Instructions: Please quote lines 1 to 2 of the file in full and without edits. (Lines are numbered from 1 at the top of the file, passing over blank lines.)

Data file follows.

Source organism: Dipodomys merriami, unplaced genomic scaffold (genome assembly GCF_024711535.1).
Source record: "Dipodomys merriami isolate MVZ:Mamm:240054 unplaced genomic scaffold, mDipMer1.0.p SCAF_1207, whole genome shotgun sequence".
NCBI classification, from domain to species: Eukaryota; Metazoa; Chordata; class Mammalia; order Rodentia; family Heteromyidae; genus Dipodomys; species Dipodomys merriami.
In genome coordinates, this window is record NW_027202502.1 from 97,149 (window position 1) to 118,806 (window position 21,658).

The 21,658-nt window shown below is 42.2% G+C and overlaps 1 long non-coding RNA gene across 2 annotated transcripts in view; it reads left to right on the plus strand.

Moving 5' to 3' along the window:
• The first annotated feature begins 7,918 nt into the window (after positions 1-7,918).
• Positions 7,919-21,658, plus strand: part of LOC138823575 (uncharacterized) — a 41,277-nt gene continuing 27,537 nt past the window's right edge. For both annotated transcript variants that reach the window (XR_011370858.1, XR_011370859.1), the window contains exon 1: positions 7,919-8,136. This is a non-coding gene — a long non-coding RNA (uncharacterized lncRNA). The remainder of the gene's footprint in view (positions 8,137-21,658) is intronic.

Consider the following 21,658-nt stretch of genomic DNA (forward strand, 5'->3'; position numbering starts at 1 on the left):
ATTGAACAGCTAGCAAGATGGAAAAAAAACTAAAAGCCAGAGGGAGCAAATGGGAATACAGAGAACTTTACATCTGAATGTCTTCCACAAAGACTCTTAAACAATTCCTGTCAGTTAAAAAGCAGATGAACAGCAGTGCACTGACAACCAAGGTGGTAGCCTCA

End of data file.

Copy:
Source organism: Dipodomys merriami, unplaced genomic scaffold (genome assembly GCF_024711535.1).
Source record: "Dipodomys merriami isolate MVZ:Mamm:240054 unplaced genomic scaffold, mDipMer1.0.p SCAF_1207, whole genome shotgun sequence".